4 out of 4 stars
Share This Review
Royals at War is a non-fiction book that aims to tell the story of the event called "Megxit," which is none other than the departure of Meghan Markle and Prince Harry from the royal family. To achieve this goal, the authors are obliged to detail various historical events in the lives of the most diverse characters, including Lady Di, Charles (Prince of Wales), Harry, William, and Kate Middleton.
The book has five parts, and the authors are specialists in writing similar works. Dylan Howard is a recognized Australian journalist who has written books about Epstein, Charles Manson, and Princess Diana. Andy Tillett is a British journalist with an incredibly similar profile. Structurally speaking, the book is chaotic and not very linear.
What is most striking about this book is that the subject is fascinating. As soon as I saw that the book was available for review, I chose it without a second thought. And the authors did a great job of telling unknown details about the lives of Diana, William, Kate, and Meghan. Not only did I get to know insignificant information about the lives of members of the royal family, but it was also possible to understand some members' psychological profiles. It was amazing to discover how Harry is similar to Diana in many ways. Equally impressive was reading about the backstage of Meghan's entry into the royal family. There were a lot of people bothered by the "intruder."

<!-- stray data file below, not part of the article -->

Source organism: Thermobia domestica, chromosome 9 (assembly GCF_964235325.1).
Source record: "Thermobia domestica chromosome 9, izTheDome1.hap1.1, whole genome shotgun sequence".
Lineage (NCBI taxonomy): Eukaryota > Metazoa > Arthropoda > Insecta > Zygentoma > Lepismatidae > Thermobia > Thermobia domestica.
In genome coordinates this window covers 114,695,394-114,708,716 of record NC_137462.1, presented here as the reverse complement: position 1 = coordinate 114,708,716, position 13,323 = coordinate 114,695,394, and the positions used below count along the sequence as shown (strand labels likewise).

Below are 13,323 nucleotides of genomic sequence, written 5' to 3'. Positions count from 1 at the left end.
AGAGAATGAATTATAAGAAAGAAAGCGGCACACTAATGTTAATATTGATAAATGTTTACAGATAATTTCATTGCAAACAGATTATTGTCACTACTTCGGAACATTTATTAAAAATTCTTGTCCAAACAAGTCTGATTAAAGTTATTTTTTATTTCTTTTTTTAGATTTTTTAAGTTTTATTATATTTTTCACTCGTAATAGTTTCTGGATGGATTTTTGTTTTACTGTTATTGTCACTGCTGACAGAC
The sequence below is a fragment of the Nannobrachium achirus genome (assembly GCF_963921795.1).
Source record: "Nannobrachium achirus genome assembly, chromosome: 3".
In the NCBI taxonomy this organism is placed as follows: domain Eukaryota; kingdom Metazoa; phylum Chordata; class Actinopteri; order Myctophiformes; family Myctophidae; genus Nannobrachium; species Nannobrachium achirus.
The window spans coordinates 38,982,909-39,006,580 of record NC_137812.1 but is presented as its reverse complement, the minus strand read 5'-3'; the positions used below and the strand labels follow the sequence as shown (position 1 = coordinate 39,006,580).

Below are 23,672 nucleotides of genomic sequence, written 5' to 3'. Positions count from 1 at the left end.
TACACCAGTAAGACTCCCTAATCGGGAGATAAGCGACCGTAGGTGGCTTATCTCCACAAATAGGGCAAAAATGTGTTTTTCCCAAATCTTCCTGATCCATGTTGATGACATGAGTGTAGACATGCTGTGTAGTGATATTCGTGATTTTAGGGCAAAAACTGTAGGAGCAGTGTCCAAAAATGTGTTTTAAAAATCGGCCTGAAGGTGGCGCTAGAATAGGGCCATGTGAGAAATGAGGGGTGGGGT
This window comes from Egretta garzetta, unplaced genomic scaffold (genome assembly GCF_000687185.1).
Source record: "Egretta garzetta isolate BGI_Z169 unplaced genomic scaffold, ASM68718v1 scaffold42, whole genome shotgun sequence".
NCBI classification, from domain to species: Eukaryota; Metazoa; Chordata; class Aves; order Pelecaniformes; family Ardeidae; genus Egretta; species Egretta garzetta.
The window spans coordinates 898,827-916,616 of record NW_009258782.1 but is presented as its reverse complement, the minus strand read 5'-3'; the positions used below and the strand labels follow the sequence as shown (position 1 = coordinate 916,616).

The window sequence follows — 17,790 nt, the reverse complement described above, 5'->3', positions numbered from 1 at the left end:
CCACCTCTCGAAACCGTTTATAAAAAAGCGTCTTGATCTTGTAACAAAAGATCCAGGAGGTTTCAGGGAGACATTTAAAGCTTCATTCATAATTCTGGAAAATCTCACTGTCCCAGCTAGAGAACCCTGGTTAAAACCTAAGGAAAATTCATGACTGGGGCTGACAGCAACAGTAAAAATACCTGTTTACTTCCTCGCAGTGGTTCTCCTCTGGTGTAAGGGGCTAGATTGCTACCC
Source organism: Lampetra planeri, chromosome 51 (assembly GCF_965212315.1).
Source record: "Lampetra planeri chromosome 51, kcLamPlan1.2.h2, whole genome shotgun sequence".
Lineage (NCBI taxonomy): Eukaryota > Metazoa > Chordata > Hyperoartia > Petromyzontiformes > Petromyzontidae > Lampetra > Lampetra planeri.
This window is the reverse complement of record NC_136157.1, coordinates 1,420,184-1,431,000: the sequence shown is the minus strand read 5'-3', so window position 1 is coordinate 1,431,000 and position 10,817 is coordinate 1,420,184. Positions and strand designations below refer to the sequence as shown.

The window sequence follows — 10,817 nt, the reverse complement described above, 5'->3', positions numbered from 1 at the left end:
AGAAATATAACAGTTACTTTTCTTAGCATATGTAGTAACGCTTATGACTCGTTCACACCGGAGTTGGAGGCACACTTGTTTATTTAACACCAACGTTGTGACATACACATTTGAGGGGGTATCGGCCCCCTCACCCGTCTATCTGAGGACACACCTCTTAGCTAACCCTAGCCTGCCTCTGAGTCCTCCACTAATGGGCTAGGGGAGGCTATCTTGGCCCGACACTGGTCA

On the downside, there are some negative aspects to comment. First, some chapters are dull. The authors should focus on members of the royal family, but the idea of writing dozens of pages to tell the story of Meghan and Kate's parents has made the book lose some of its charms. Besides, there are some recurring errors. For example: "Meghan and Harry, now the Duke and Duchess of Cambridge, were delighted." These are titles of his brother William and Kate.
All in all, Royals at War deserves three out of four stars. Although it is an addictive book and a real page-turner, it is also a biased book that was poorly executed in many ways. I was in doubt if I should deduct one more star, but as the book is pleasant to read, I decided to abandon it. Since I found only three grammatical errors, there is no doubt that this book is professionally edited. I was surprised when I read on Amazon some reviewers saying that the book is "riddled with typos." Maybe the PDF file I read is a newer version after another round of editing. I recommend Royals at War for all interested in knowing more about what happens within the British monarchy.
Royals at War
View: on Bookshelves | on Amazon